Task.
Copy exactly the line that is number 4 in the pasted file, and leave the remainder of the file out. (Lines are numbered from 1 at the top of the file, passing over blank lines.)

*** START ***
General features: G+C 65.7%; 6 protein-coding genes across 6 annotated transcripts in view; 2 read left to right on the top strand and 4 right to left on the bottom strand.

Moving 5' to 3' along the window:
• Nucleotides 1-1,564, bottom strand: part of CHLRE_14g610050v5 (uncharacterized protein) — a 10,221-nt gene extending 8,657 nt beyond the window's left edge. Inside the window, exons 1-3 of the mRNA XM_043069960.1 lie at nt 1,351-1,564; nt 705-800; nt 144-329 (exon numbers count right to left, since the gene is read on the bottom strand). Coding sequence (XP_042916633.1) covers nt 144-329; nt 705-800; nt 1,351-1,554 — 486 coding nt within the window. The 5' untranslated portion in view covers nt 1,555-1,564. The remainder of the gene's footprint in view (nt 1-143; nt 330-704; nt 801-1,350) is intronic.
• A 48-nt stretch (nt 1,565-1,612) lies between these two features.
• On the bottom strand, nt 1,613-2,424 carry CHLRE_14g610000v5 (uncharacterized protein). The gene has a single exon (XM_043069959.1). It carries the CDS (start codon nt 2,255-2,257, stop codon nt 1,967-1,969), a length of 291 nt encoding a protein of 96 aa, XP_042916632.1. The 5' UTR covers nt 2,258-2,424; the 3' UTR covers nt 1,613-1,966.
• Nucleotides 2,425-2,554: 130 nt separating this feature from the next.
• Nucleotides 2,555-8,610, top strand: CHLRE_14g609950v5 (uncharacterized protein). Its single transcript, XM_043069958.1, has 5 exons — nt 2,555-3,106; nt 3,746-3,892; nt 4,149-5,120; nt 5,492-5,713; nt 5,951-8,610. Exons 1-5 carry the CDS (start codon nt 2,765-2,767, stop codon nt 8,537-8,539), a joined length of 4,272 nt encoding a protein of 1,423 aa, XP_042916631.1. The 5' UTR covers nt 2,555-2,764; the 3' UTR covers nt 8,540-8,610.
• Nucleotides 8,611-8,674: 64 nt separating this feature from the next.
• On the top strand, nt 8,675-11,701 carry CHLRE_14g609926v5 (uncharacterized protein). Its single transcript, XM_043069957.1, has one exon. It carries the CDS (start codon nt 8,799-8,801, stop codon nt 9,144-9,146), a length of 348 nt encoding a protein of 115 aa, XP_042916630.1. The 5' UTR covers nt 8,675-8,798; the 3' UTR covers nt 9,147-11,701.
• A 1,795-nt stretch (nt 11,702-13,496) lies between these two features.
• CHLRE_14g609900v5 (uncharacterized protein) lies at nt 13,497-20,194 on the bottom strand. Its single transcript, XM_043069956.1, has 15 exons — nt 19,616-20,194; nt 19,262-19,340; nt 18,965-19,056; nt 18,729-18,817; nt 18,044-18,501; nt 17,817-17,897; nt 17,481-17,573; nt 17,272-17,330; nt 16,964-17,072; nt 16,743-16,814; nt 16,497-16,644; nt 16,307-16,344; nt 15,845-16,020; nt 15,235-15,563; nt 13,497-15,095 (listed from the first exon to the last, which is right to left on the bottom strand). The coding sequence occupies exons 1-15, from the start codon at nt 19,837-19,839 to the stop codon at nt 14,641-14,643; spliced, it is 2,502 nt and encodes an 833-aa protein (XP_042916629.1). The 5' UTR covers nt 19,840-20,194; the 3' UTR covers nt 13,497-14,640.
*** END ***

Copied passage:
• A 48-nt stretch (nt 1,565-1,612) lies between these two features.